WATKINS GLEN, NY (CelebrityAccess) — After financial backers Dentsu Aegis Network announced that it was dropping out of its role in the Woodstock 50 Festival, the fate of the event appeared to be a foregone conclusion. But that hasn’t stopped organizer Michael Lang, who insists that the event will take place and be “be a blast.”
While Lang may stage an event to mark the 50th anniversary of the Woodstock Music & Arts Fair this summer, it likely won’t look anything like the festival that was originally billed.
The festival, which was scheduled to take place on August 16-18 at Watkins Glen in upstate New York, featured a lineup heavy on star power, with headliners Jay-Z, Dead & Co, Miley Cyrus, and The Killers among numerous others.
However, it appears increasingly likely that without a miracle, those artists will all be doing other things that weekend.
Billboard’s Dave Brooks reported on Wednesday, that agents at two major talent agencies representing artists booked for the events said that Dentsu’s decision to back away from the festival effectively voided any performance contracts for artists booked for the festival.
Agents also indicated to Billboard that they were unwilling to sign new contracts with Lang until “every permit is secured” and Lang presents a plan to convince the public to buy tickets to the event in rural upstate New York, at a location lacking infrastructure to support of an event of the scale of the proposed festival.
Brooks also reported that the festival’s name may be in play, and while Lang and Woodstock Ventures owns the Woodstock name, the Woodstock 50 festival was owned by a separate LLC, Woodstock 50, which the ownership of is unclear. As Brooks noted, Lang has stopped using the ‘Woodstock 50’ name in statements about the festival.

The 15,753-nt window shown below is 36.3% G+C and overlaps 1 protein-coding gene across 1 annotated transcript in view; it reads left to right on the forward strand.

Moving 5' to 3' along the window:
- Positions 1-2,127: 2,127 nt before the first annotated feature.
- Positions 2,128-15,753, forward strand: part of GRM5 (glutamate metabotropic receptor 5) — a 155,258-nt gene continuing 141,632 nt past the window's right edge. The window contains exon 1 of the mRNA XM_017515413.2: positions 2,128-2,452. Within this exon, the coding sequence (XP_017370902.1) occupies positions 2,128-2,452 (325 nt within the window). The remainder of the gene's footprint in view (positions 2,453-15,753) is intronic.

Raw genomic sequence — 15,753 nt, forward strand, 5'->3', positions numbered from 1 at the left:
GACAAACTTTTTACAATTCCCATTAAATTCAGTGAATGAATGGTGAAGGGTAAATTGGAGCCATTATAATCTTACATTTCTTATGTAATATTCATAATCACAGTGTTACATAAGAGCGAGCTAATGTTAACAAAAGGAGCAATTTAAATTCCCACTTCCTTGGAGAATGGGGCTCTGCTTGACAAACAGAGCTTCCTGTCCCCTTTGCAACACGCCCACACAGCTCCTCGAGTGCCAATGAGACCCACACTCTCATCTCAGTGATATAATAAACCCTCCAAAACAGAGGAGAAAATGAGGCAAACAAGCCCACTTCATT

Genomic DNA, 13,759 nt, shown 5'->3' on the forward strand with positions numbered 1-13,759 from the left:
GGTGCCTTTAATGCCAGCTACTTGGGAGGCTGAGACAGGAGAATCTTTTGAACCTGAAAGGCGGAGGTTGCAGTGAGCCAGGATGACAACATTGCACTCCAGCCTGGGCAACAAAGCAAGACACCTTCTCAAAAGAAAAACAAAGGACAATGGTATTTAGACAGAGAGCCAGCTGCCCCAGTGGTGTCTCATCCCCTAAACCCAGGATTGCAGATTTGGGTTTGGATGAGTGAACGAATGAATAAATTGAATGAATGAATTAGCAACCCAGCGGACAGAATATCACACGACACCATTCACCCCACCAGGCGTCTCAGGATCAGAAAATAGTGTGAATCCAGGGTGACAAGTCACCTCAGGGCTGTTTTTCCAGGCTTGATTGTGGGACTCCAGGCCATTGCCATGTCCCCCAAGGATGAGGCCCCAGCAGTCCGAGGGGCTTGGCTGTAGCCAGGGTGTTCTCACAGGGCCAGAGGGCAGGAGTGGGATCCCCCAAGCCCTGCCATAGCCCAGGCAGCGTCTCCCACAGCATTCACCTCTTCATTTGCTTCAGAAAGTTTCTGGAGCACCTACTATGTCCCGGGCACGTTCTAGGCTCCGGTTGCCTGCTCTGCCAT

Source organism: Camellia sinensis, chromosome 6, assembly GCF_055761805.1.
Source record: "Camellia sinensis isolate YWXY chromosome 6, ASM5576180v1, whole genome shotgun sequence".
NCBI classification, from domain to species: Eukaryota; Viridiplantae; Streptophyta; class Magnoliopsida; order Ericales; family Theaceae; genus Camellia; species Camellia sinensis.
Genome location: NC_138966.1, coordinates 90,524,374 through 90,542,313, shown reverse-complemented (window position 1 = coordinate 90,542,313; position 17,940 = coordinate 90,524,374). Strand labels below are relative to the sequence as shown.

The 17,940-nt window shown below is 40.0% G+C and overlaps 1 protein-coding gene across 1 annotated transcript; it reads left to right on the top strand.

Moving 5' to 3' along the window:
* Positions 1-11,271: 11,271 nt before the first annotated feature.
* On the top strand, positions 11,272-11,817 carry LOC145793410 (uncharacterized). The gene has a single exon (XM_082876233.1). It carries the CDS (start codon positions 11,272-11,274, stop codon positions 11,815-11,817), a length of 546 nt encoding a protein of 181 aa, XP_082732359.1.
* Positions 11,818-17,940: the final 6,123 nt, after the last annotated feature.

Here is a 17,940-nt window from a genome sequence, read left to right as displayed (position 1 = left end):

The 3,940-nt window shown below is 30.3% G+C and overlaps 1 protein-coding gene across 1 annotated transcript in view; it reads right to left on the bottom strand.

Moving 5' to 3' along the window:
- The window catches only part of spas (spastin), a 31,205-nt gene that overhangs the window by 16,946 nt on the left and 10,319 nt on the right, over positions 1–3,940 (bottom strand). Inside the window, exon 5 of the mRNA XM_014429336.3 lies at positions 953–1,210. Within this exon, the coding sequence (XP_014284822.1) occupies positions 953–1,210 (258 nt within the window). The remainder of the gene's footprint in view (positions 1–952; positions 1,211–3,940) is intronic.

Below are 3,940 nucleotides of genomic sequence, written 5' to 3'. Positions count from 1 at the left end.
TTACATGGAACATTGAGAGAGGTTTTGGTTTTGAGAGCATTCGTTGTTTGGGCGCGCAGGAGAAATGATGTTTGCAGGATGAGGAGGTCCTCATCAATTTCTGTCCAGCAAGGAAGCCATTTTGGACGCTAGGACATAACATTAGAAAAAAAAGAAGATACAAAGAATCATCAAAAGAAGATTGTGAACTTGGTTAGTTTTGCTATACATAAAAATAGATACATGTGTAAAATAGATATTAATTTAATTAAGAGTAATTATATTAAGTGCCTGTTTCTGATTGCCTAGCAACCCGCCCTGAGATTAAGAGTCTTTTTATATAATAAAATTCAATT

In an interview with the New York Times on Wednesday, Lang conceded that the loss of Dentsu’s financial backing was a blow for the festival and that the festival still had not fully secured permits.
“We need to replace [Dentsu] financially. Frankly, I think it will be a much easier process going forward, because all that baggage gets left behind. We are a few days away from permits; we are in talks with investors who are anxious to come in,” Lang said.
Lang also addressed the issue of the public perception of instability for the festival and said the key to getting potential ticketbuyers to embrace the event was to get tickets on sale.
“The best way to overcome that is for us to get on sale, and that’s the objective now. The talent has been solid for a couple of months now. They’ve been completely paid,” Lang told the Times.
“I know that in this day and age when things are so buttoned down, and the industry is so buttoned down, this is kind of an oddity. But things happen when you are committed and have a purpose, and we are getting a lot of heartfelt support out there,” he added.